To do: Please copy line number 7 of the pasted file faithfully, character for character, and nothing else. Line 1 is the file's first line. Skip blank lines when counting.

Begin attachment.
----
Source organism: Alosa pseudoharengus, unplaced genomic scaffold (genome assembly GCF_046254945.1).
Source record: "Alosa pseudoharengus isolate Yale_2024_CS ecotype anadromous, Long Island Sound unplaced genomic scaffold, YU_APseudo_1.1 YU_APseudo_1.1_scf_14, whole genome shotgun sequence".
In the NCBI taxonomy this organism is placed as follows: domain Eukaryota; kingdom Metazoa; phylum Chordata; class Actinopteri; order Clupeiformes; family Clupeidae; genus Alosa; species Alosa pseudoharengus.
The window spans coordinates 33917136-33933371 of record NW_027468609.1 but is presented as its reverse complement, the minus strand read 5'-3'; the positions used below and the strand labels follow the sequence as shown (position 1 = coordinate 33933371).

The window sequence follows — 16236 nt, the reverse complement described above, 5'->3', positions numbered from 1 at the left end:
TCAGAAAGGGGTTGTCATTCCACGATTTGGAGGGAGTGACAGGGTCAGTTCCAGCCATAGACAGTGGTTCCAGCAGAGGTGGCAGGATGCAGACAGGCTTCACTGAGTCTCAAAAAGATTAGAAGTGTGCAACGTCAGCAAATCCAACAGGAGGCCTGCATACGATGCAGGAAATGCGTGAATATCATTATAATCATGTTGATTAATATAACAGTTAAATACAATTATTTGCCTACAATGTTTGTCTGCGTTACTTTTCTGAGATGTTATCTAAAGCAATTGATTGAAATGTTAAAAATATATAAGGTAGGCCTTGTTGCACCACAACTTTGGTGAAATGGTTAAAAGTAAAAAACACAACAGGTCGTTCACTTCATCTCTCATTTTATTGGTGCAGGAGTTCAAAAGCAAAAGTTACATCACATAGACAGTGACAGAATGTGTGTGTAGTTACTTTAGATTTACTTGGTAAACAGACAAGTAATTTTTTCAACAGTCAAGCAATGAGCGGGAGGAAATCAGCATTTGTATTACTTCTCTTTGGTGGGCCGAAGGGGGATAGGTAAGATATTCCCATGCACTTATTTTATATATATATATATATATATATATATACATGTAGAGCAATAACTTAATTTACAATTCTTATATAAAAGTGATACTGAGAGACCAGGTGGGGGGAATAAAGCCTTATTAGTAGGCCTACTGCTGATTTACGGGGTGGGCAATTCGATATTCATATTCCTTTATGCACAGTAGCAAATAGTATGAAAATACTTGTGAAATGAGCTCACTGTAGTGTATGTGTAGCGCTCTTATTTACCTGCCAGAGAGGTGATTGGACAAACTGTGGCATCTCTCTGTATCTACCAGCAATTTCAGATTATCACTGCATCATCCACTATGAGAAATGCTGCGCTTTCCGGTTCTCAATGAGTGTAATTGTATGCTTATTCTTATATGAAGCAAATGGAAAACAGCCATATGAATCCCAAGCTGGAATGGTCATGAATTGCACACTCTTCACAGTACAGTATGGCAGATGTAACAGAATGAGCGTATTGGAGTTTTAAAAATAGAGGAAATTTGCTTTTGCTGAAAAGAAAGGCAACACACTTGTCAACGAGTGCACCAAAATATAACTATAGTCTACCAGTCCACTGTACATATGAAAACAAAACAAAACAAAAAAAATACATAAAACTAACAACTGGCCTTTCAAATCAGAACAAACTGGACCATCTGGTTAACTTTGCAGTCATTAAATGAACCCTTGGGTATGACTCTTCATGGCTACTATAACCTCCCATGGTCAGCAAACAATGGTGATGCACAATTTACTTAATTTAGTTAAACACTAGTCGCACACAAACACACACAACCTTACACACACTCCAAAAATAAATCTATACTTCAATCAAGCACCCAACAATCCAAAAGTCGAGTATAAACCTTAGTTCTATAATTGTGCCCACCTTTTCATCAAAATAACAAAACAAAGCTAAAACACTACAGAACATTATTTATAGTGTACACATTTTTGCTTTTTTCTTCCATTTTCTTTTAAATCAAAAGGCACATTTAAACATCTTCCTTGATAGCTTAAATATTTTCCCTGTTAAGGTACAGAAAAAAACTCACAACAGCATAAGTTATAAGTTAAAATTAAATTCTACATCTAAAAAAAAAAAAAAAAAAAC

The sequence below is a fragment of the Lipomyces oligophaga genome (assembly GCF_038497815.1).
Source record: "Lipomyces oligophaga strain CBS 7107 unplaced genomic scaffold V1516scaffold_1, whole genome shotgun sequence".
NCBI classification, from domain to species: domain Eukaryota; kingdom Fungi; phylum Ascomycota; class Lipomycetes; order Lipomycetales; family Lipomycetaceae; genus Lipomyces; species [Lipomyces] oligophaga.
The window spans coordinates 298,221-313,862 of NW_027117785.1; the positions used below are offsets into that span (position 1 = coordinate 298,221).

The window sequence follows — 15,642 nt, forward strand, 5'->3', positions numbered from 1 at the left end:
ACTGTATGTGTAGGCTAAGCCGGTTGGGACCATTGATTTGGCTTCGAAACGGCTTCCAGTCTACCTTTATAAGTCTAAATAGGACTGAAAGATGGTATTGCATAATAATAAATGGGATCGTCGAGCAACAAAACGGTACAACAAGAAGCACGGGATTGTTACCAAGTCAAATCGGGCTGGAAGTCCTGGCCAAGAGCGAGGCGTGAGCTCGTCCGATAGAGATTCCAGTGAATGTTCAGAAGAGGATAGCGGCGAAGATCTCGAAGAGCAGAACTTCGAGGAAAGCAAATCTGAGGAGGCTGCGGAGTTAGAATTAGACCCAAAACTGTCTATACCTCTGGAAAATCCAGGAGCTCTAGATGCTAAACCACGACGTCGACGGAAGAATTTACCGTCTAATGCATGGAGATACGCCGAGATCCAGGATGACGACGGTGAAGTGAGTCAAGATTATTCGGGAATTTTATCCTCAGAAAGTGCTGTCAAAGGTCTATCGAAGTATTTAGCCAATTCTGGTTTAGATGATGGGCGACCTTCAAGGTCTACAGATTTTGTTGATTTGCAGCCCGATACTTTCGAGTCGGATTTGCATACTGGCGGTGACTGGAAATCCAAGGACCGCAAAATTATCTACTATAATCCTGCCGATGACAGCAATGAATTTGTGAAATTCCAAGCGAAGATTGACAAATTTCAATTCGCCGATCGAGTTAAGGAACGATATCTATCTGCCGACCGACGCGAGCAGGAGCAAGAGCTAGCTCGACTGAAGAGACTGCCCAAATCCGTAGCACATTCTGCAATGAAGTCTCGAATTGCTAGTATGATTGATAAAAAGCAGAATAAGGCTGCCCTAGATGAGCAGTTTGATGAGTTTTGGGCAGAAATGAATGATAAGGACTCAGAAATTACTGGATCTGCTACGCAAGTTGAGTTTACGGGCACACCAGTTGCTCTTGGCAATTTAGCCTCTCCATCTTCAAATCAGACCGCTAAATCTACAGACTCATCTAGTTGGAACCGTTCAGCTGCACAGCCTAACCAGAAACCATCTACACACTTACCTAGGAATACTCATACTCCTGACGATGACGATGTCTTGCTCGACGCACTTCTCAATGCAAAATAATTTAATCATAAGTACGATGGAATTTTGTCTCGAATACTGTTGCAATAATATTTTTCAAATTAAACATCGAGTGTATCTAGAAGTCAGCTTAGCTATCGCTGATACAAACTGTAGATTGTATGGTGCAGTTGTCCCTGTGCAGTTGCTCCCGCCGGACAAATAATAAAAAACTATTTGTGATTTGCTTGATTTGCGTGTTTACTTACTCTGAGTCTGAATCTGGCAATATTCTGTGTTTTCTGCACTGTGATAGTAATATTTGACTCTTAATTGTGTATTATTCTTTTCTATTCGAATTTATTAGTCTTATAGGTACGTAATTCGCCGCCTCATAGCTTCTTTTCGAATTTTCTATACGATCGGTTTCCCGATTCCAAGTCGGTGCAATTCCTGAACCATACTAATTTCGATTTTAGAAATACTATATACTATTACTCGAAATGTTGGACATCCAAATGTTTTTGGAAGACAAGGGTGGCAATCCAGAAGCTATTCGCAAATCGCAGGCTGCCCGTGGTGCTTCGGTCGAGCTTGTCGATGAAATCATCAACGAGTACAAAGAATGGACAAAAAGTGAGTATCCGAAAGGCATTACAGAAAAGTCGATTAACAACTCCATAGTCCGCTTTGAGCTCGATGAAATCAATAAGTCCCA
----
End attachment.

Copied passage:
The sequence below is a fragment of the Lipomyces oligophaga genome (assembly GCF_038497815.1).